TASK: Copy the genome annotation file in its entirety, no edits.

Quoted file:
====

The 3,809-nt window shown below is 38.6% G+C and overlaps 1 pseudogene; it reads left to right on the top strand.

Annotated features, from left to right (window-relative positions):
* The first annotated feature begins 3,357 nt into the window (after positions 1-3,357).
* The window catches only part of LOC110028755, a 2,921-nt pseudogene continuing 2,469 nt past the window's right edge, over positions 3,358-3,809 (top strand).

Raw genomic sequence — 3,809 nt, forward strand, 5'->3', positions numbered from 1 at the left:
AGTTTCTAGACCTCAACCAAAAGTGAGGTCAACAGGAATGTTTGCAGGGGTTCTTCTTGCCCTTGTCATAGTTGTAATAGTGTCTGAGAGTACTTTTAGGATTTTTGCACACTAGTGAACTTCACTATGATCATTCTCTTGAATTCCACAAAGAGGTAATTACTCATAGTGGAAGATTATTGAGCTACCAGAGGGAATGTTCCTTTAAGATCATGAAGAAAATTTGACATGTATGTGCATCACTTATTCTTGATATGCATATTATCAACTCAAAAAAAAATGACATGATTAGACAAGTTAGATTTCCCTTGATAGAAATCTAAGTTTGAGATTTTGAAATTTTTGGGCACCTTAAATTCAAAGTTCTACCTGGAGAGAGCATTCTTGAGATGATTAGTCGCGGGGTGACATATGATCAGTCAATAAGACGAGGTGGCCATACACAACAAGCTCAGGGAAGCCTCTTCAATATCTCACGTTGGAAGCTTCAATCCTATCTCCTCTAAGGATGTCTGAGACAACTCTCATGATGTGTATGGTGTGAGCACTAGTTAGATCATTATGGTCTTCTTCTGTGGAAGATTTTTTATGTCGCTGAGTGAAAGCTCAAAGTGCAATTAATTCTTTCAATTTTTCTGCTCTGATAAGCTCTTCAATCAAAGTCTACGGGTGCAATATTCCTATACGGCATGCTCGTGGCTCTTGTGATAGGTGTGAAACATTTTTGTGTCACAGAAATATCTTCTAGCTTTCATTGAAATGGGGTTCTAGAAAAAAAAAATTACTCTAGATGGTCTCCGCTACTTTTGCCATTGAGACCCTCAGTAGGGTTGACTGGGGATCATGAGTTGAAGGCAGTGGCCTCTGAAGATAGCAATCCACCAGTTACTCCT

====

The 3,809-nt window shown below is 38.6% G+C and overlaps 1 pseudogene; it reads left to right on the top strand.

Annotated features, from left to right (window-relative positions):
* The first annotated feature begins 3,357 nt into the window (after positions 1-3,357).
* The window catches only part of LOC110028755, a 2,921-nt pseudogene continuing 2,469 nt past the window's right edge, over positions 3,358-3,809 (top strand).

Raw genomic sequence — 3,809 nt, forward strand, 5'->3', positions numbered from 1 at the left:
AGTTTCTAGACCTCAACCAAAAGTGAGGTCAACAGGAATGTTTGCAGGGGTTCTTCTTGCCCTTGTCATAGTTGTAATAGTGTCTGAGAGTACTTTTAGGATTTTTGCACACTAGTGAACTTCACTATGATCATTCTCTTGAATTCCACAAAGAGGTAATTACTCATAGTGGAAGATTATTGAGCTACCAGAGGGAATGTTCCTTTAAGATCATGAAGAAAATTTGACATGTATGTGCATCACTTATTCTTGATATGCATATTATCAACTCAAAAAAAAATGACATGATTAGACAAGTTAGATTTCCCTTGATAGAAATCTAAGTTTGAGATTTTGAAATTTTTGGGCACCTTAAATTCAAAGTTCTACCTGGAGAGAGCATTCTTGAGATGATTAGTCGCGGGGTGACATATGATCAGTCAATAAGACGAGGTGGCCATACACAACAAGCTCAGGGAAGCCTCTTCAATATCTCACGTTGGAAGCTTCAATCCTATCTCCTCTAAGGATGTCTGAGACAACTCTCATGATGTGTATGGTGTGAGCACTAGTTAGATCATTATGGTCTTCTTCTGTGGAAGATTTTTTATGTCGCTGAGTGAAAGCTCAAAGTGCAATTAATTCTTTCAATTTTTCTGCTCTGATAAGCTCTTCAATCAAAGTCTACGGGTGCAATATTCCTATACGGCATGCTCGTGGCTCTTGTGATAGGTGTGAAACATTTTTGTGTCACAGAAATATCTTCTAGCTTTCATTGAAATGGGGTTCTAGAAAAAAAAAATTACTCTAGATGGTCTCCGCTACTTTTGCCATTGAGACCCTCAGTAGGGTTGACTGGGGATCATGAGTTGAAGGCAGTGGCCTCTGAAGATAGCAATCCACCAGTTACTCCT